- By Chris Kremidas Courtney
The scale, depth and speed of the digital transformation in the economic sector is astounding in almost any activity. Arguably, industries that rely most heavily on information flows and have less regulatory barriers to entry experience the challenge, or opportunity, of digitalisation at earlier stages. Nevertheless, eventually all sectors will be impacted by the irruption of digital technologies.
Empirical observation shows that certain technologies follow exponential growth patterns or an exponential cost reduction in their adoption. Consequently, the diffusion of these technologies is accelerated and often reaches a critical mass of individuals over relatively short periods of time. For instance, the fast deployment of cellular networks and the widespread adoption of mobile phones have made it possible for almost five billion people to be connected in barely two decades, according to the latest figures by the GSM Association.
The potential of mobile technologies to reduce poverty and inequality has been extensively discussed. Their application within broader financial inclusion strategies is a particular case that raised high expectations following the success of a Kenyan M-Pesa, a mobile-phone based money transfer service. The use of mobile technology to make payments, access credit or manage savings is a reality across the globe today.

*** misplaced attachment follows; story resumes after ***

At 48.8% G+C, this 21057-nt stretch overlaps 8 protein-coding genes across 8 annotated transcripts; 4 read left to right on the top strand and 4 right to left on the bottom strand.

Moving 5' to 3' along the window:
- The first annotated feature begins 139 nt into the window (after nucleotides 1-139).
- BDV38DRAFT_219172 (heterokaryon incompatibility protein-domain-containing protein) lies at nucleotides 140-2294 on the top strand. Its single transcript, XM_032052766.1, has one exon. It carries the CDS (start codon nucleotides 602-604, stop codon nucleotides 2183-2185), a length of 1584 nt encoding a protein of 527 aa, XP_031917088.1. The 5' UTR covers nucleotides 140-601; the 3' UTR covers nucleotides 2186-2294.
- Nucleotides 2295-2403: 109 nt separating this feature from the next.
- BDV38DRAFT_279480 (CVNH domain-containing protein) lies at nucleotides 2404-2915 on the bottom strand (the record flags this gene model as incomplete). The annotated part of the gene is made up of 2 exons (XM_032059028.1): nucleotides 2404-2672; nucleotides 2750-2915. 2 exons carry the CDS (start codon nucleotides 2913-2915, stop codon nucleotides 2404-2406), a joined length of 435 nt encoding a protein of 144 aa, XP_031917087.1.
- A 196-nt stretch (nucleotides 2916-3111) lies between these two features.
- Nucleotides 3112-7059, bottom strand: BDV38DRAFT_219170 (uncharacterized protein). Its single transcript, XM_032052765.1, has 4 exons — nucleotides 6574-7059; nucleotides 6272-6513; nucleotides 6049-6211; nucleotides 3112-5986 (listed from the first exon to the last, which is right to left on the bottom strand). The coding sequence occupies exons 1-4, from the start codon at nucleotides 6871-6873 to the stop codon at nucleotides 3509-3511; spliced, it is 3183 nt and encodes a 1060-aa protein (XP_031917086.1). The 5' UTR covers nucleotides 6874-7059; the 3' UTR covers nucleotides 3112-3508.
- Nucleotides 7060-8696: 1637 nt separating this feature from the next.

Cloud computing is also increasingly fuelling artificial intelligence and machine learning algorithms
While many users still have access to so-called feature phones with basic capabilities, the adoption of smartphones and Internet connections is on the rise with 3.8 billion Internet subscribers globally. The combined power of mobile devices and Internet connectivity has already been transformational for the early adopters ‒ usually the wealthiest, youngest and most educated ‒ by providing them with access to a whole range of online services, from video streaming to mobile banking. Fortunately, evidence shows that the gap generated by cell phones and Internet access in developing countries is narrower in terms of timing than in the adoption of other technologies.
The quality and reliability of online services, as well as the overall user experience, have improved dramatically since the surge of another exponential technology: cloud computing. The cloud offers distributed computing power and storage capabilities, available on demand. In terms of scalability, flexibility and cost it is currently the preferred technology to deploy new digital services, and its variable cost structure makes the launch of innovative ventures easier, as it also reduces upfront investment.
Cloud computing is the underlying technology in data-driven organisations in which the available datasets can be exploited through big data analytics to make smart decisions. These analyses provide better insights on complex phenomena, such as inequality or financial decision-making, and allow for a better understanding of the policy and business issues to be addressed.